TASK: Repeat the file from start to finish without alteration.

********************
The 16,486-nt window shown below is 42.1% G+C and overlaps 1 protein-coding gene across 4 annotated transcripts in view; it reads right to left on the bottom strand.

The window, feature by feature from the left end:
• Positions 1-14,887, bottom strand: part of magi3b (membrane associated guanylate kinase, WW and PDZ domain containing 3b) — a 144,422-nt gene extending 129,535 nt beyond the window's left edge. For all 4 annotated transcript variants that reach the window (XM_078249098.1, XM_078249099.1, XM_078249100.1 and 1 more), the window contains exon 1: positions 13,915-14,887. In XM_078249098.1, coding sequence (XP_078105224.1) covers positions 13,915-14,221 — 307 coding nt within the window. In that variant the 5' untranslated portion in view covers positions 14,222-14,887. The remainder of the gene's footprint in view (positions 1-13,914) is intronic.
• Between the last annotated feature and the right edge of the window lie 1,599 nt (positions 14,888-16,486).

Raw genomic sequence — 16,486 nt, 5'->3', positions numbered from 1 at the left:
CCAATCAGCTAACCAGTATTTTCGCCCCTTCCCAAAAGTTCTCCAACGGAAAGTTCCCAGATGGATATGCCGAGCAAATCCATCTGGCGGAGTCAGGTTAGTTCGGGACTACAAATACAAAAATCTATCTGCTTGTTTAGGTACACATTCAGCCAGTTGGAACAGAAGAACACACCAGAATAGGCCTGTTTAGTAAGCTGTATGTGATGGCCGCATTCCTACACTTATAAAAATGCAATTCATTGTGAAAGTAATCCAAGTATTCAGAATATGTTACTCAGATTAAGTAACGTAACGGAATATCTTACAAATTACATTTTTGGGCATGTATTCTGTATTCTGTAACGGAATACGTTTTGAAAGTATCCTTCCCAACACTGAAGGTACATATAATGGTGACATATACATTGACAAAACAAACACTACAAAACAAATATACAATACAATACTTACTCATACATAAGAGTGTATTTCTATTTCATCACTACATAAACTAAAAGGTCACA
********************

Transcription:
The 16,486-nt window shown below is 42.1% G+C and overlaps 1 protein-coding gene across 4 annotated transcripts in view; it reads right to left on the bottom strand.

The window, feature by feature from the left end:
• Positions 1-14,887, bottom strand: part of magi3b (membrane associated guanylate kinase, WW and PDZ domain containing 3b) — a 144,422-nt gene extending 129,535 nt beyond the window's left edge. For all 4 annotated transcript variants that reach the window (XM_078249098.1, XM_078249099.1, XM_078249100.1 and 1 more), the window contains exon 1: positions 13,915-14,887. In XM_078249098.1, coding sequence (XP_078105224.1) covers positions 13,915-14,221 — 307 coding nt within the window. In that variant the 5' untranslated portion in view covers positions 14,222-14,887. The remainder of the gene's footprint in view (positions 1-13,914) is intronic.
• Between the last annotated feature and the right edge of the window lie 1,599 nt (positions 14,888-16,486).

Raw genomic sequence — 16,486 nt, 5'->3', positions numbered from 1 at the left:
CCAATCAGCTAACCAGTATTTTCGCCCCTTCCCAAAAGTTCTCCAACGGAAAGTTCCCAGATGGATATGCCGAGCAAATCCATCTGGCGGAGTCAGGTTAGTTCGGGACTACAAATACAAAAATCTATCTGCTTGTTTAGGTACACATTCAGCCAGTTGGAACAGAAGAACACACCAGAATAGGCCTGTTTAGTAAGCTGTATGTGATGGCCGCATTCCTACACTTATAAAAATGCAATTCATTGTGAAAGTAATCCAAGTATTCAGAATATGTTACTCAGATTAAGTAACGTAACGGAATATCTTACAAATTACATTTTTGGGCATGTATTCTGTATTCTGTAACGGAATACGTTTTGAAAGTATCCTTCCCAACACTGAAGGTACATATAATGGTGACATATACATTGACAAAACAAACACTACAAAACAAATATACAATACAATACTTACTCATACATAAGAGTGTATTTCTATTTCATCACTACATAAACTAAAAGGTCACA